As B2B buyer preferences change, the marketing to sales handoff has become increasingly complicated -- yet more important than ever. B2B SaaS, FinTech, and IaaS startups can map their most critical marketing to sales handoff decisions into one of four scenarios, visually represented by four quadrants.
In this video, you’ll learn why the marketing-to-sales handoff has grown increasingly complex, yet even more critical than it was a decade ago, how tech startups, scaleups, and small businesses can map the four most common handoff decisions into four quadrants, and what these marketing to sales handoff scenarios look like.
So first, your B2B marketing and sales playbooks from a few years back likely won’t cut it anymore. Why?
The latest research from Gartner found that 83% of a typical B2B purchase decision -- researching, comparing options, and evaluating pricing -- happens before a potential buyer engages with a vendor.
And McKinsey & Company has discovered that 70% to 80% of B2B decision-makers now prefer to make decisions digitally.
In its B2B Thought Leadership Impact Report, LinkedIn, in partnership with Edelman, concluded that “thought leadership remains critical to customer engagement but breaking through the noise is harder than ever.”
Most B2B SaaS, FinTech, and IaaS startups have not yet adjusted to these market realities -- even though the teams that run startups almost certainly exercise these same buyer preferences and behaviors when they’re the customers.
So let’s think through what this means.
Your company will need your marketing and sales teams to collaborate well to accelerate sales cycles, especially given how most people now research and make purchase decisions in a digitally transformed world.
Orchestrating a seamless transition across these two teams starts with the highly impactful thought leadership content the marketing team creates and promotes to attract and engage leads. The marketing team will also accelerate a portion of those leads into sales-ready or marketing-qualified leads (MQLs).
Then most importantly, your company needs excellent clarity around how and when the marketing-to-sales handoff happens -- and under what conditions.
And the timing matters a lot!
Suppose early-stage leads are handed off too early before a lead is genuinely open to having a sales conversation. In that case, your company’s sales team can come across as overzealous and annoying -- burning the goodwill that you worked so hard to create with remarkable content, as well as the goodwill and relationship equity that your sales and customer success teams will need to be seen as subject matter experts and trusted advisors.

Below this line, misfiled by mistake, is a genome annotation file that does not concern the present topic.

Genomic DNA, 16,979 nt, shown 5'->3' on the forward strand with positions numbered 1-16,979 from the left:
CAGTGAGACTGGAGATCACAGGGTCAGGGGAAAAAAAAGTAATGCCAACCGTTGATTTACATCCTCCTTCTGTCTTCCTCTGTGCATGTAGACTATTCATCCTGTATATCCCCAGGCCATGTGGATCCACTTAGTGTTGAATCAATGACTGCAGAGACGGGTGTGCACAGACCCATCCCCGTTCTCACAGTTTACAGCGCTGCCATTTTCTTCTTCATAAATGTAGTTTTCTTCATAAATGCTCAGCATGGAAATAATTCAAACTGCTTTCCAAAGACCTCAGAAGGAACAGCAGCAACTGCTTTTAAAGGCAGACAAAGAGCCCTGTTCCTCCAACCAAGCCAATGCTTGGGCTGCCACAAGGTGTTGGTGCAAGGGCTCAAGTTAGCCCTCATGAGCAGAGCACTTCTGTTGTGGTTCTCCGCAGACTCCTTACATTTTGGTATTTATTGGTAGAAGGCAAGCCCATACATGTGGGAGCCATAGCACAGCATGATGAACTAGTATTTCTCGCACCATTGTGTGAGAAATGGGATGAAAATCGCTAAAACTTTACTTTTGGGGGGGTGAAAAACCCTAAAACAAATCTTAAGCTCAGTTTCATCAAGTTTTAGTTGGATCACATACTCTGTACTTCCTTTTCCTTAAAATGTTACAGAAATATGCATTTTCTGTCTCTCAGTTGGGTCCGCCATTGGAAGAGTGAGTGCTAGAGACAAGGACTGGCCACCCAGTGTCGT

However, suppose leads are handed off from marketing to sales too late. Too slowly. In that case, your company may be seen as unresponsive, unreliable, and perhaps not worthy of being included in the consideration set.
For most mid-sized to large ticket-considered purchase decisions, in a B2B context, handoff usually gets defined by deciding how your company will address various degrees of fit and interest.
Again, fit and interest are the two most important factors at work.
In a perfect world, your sales team would spend 100% of their time engaging with leads that
- Show high signs of interest or intent in purchasing your product or service shortly
- Perfectly fit your defined ideal client profile (ICP) or work within a named, target account identified in your account-based marketing (ABM)
Think about organizing your decisions around fit and interest into four quadrants, where Interest goes on the X axis and Fit goes on the Y axis, as you can see in the slide titled “The Four Quadrants” -- how and when the marketing to sales handoff happens -- and under what conditions.
With high interest and high fit, marketing to sales handoff needs to happen immediately. And sales should reach out immediately. There are the leads your sales team should love -- should be fighting over among each other.
With high interest but low fit, generally, because the lead doesn’t perfectly match the ideal client profile as the company may be too large or too small, sales should take on the role of order taker. In other words, if the lead is ready to buy right now and you believe that this person and their company will be successful with your product or service, your salesperson takes their order. However, few follow-up efforts are made, with no pricing or terms concessions.
With low interest but a high fit, marketing should prioritize nurturing this lead until the lead shows higher signs of interest and intent to hand it off to the sales team (marketing-qualified lead/MQL).
And in the fourth and final quadrant, the lowest priority with both low interest and low fit, your marketing team can offer group resources -- such as an email newsletter, eBooks, or webinar recordings.
So to recap the Four Quadrants:
- High Fit + High Interest: Handoff for Immediate Sales Contact
- High Fit + Low Interest: Marketing Nurtures Until Stronger Signs of Interest
- Low Fit + High Interest: Sales Acts in Order Taker Role
- Low Fit + Low Interest: Provide Group Resources
How does your company manage the marketing-to-sales handoff? How do you address various degrees of fit and interest? Let me know in the comments section down below.
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